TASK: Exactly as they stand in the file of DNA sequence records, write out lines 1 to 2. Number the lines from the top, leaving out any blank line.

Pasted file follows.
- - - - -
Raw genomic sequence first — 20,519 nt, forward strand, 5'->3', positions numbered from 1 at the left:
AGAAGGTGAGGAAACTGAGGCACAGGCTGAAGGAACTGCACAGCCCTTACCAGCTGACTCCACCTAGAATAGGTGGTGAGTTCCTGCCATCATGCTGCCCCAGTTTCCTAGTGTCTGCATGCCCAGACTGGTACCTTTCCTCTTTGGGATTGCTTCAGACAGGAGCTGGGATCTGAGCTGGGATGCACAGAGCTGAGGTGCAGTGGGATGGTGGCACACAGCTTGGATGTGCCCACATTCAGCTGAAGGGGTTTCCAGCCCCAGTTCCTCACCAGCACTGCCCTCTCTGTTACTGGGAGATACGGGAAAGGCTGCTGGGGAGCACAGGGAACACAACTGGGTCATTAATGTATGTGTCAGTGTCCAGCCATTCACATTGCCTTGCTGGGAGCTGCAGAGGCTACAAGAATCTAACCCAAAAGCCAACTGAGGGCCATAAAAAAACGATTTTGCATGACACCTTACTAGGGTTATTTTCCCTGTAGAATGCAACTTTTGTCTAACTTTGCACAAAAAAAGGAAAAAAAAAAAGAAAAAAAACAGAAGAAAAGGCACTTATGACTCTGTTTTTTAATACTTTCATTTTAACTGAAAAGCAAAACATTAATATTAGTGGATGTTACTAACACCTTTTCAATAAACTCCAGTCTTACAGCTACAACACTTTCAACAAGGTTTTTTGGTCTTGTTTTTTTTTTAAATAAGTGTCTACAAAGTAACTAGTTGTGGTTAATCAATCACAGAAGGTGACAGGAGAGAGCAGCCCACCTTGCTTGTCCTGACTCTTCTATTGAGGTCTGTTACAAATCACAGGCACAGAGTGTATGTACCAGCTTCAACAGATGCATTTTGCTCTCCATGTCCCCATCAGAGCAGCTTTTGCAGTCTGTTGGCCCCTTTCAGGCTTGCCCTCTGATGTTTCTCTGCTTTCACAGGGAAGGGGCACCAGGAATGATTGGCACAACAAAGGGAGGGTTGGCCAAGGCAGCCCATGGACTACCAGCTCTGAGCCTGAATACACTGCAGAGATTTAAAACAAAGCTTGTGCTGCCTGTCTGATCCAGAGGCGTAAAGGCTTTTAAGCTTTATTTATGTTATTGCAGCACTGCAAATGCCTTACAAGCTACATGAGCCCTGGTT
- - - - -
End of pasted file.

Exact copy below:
Raw genomic sequence first — 20,519 nt, forward strand, 5'->3', positions numbered from 1 at the left:
AGAAGGTGAGGAAACTGAGGCACAGGCTGAAGGAACTGCACAGCCCTTACCAGCTGACTCCACCTAGAATAGGTGGTGAGTTCCTGCCATCATGCTGCCCCAGTTTCCTAGTGTCTGCATGCCCAGACTGGTACCTTTCCTCTTTGGGATTGCTTCAGACAGGAGCTGGGATCTGAGCTGGGATGCACAGAGCTGAGGTGCAGTGGGATGGTGGCACACAGCTTGGATGTGCCCACATTCAGCTGAAGGGGTTTCCAGCCCCAGTTCCTCACCAGCACTGCCCTCTCTGTTACTGGGAGATACGGGAAAGGCTGCTGGGGAGCACAGGGAACACAACTGGGTCATTAATGTATGTGTCAGTGTCCAGCCATTCACATTGCCTTGCTGGGAGCTGCAGAGGCTACAAGAATCTAACCCAAAAGCCAACTGAGGGCCATAAAAAAACGATTTTGCATGACACCTTACTAGGGTTATTTTCCCTGTAGAATGCAACTTTTGTCTAACTTTGCACAAAAAAAGGAAAAAAAAAAAGAAAAAAAACAGAAGAAAAGGCACTTATGACTCTGTTTTTTAATACTTTCATTTTAACTGAAAAGCAAAACATTAATATTAGTGGATGTTACTAACACCTTTTCAATAAACTCCAGTCTTACAGCTACAACACTTTCAACAAGGTTTTTTGGTCTTGTTTTTTTTTTAAATAAGTGTCTACAAAGTAACTAGTTGTGGTTAATCAATCACAGAAGGTGACAGGAGAGAGCAGCCCACCTTGCTTGTCCTGACTCTTCTATTGAGGTCTGTTACAAATCACAGGCACAGAGTGTATGTACCAGCTTCAACAGATGCATTTTGCTCTCCATGTCCCCATCAGAGCAGCTTTTGCAGTCTGTTGGCCCCTTTCAGGCTTGCCCTCTGATGTTTCTCTGCTTTCACAGGGAAGGGGCACCAGGAATGATTGGCACAACAAAGGGAGGGTTGGCCAAGGCAGCCCATGGACTACCAGCTCTGAGCCTGAATACACTGCAGAGATTTAAAACAAAGCTTGTGCTGCCTGTCTGATCCAGAGGCGTAAAGGCTTTTAAGCTTTATTTATGTTATTGCAGCACTGCAAATGCCTTACAAGCTACATGAGCCCTGGTT